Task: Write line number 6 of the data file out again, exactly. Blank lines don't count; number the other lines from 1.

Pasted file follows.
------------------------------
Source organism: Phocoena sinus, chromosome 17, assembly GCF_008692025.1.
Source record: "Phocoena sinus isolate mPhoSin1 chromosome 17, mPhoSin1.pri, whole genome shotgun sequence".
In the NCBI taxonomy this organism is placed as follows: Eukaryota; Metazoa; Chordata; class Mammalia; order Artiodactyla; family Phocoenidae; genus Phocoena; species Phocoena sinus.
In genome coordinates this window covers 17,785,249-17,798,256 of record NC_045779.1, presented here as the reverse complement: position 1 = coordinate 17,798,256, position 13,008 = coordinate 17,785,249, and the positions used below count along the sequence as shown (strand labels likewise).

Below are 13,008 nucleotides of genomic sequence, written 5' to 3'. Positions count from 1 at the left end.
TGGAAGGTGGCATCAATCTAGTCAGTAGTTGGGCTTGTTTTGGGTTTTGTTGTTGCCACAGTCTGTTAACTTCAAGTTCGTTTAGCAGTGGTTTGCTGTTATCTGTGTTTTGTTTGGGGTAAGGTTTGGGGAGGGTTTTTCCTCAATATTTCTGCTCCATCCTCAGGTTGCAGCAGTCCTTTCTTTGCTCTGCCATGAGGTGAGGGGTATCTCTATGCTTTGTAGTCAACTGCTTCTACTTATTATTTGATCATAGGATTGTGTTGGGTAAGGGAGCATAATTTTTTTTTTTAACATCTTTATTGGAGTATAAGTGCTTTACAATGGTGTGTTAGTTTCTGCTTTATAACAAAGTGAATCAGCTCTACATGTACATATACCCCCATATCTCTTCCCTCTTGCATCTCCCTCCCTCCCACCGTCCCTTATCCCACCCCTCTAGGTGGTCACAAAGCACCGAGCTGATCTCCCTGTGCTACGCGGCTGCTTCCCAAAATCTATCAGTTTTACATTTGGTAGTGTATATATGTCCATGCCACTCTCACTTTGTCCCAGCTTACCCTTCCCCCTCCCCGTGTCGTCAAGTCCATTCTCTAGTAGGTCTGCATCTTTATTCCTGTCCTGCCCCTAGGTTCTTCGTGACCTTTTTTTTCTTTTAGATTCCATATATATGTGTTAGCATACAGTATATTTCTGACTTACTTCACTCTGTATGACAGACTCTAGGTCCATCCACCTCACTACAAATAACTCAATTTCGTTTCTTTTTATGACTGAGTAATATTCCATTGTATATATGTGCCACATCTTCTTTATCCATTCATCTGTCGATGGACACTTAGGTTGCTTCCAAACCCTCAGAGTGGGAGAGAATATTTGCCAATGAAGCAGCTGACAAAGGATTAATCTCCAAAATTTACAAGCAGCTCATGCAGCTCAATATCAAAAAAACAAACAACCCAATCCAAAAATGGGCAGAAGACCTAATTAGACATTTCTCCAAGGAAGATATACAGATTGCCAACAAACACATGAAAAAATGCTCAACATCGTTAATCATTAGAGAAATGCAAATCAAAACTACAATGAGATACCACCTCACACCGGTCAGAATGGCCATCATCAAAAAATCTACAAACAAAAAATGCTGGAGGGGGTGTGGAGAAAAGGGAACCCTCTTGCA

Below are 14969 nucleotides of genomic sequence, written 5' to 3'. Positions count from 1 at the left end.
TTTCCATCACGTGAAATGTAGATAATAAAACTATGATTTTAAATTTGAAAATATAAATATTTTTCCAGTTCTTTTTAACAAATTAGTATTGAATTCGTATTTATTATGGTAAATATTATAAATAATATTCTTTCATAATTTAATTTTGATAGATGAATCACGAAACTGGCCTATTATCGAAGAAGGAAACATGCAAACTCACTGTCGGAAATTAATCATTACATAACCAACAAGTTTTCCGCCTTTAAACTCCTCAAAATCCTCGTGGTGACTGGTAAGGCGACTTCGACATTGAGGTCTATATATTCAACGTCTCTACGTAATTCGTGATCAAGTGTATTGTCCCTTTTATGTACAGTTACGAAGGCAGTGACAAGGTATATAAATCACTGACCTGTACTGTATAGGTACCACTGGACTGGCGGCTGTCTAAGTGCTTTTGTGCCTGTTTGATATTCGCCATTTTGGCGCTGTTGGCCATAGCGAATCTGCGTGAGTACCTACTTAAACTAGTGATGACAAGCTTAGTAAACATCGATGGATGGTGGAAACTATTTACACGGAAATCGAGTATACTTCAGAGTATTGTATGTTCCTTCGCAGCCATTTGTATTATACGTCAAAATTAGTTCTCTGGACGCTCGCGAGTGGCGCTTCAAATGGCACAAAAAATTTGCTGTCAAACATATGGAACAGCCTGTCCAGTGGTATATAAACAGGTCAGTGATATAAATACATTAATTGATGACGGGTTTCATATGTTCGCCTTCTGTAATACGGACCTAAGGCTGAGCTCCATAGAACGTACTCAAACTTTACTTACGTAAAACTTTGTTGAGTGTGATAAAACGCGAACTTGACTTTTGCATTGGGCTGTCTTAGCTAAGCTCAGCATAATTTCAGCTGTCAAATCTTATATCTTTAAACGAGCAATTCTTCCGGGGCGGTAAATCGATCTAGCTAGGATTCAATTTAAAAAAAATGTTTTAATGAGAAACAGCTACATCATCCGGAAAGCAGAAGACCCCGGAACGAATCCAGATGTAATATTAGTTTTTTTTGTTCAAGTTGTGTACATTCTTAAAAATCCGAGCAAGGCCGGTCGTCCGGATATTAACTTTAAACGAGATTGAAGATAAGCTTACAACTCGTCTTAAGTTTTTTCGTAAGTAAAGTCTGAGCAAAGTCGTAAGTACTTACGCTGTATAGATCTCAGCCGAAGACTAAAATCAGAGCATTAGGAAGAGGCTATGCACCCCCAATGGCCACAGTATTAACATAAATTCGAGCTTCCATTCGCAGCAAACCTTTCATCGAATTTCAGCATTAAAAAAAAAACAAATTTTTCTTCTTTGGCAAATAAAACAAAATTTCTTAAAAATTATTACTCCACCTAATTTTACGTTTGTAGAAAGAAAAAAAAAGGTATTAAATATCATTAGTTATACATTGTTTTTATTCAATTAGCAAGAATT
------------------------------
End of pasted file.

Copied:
TGGAAGGTGGCATCAATCTAGTCAGTAGTTGGGCTTGTTTTGGGTTTTGTTGTTGCCACAGTCTGTTAACTTCAAGTTCGTTTAGCAGTGGTTTGCTGTTATCTGTGTTTTGTTTGGGGTAAGGTTTGGGGAGGGTTTTTCCTCAATATTTCTGCTCCATCCTCAGGTTGCAGCAGTCCTTTCTTTGCTCTGCCATGAGGTGAGGGGTATCTCTATGCTTTGTAGTCAACTGCTTCTACTTATTATTTGATCATAGGATTGTGTTGGGTAAGGGAGCATAATTTTTTTTTTTAACATCTTTATTGGAGTATAAGTGCTTTACAATGGTGTGTTAGTTTCTGCTTTATAACAAAGTGAATCAGCTCTACATGTACATATACCCCCATATCTCTTCCCTCTTGCATCTCCCTCCCTCCCACCGTCCCTTATCCCACCCCTCTAGGTGGTCACAAAGCACCGAGCTGATCTCCCTGTGCTACGCGGCTGCTTCCCAAAATCTATCAGTTTTACATTTGGTAGTGTATATATGTCCATGCCACTCTCACTTTGTCCCAGCTTACCCTTCCCCCTCCCCGTGTCGTCAAGTCCATTCTCTAGTAGGTCTGCATCTTTATTCCTGTCCTGCCCCTAGGTTCTTCGTGACCTTTTTTTTCTTTTAGATTCCATATATATGTGTTAGCATACAGTATATTTCTGACTTACTTCACTCTGTATGACAGACTCTAGGTCCATCCACCTCACTACAAATAACTCAATTTCGTTTCTTTTTATGACTGAGTAATATTCCATTGTATATATGTGCCACATCTTCTTTATCCATTCATCTGTCGATGGACACTTAGGTTGCTTCCAAACCCTCAGAGTGGGAGAGAATATTTGCCAATGAAGCAGCTGACAAAGGATTAATCTCCAAAATTTACAAGCAGCTCATGCAGCTCAATATCAAAAAAACAAACAACCCAATCCAAAAATGGGCAGAAGACCTAATTAGACATTTCTCCAAGGAAGATATACAGATTGCCAACAAACACATGAAAAAATGCTCAACATCGTTAATCATTAGAGAAATGCAAATCAAAACTACAATGAGATACCACCTCACACCGGTCAGAATGGCCATCATCAAAAAATCTACAAACAAAAAATGCTGGAGGGGGTGTGGAGAAAAGGGAACCCTCTTGCA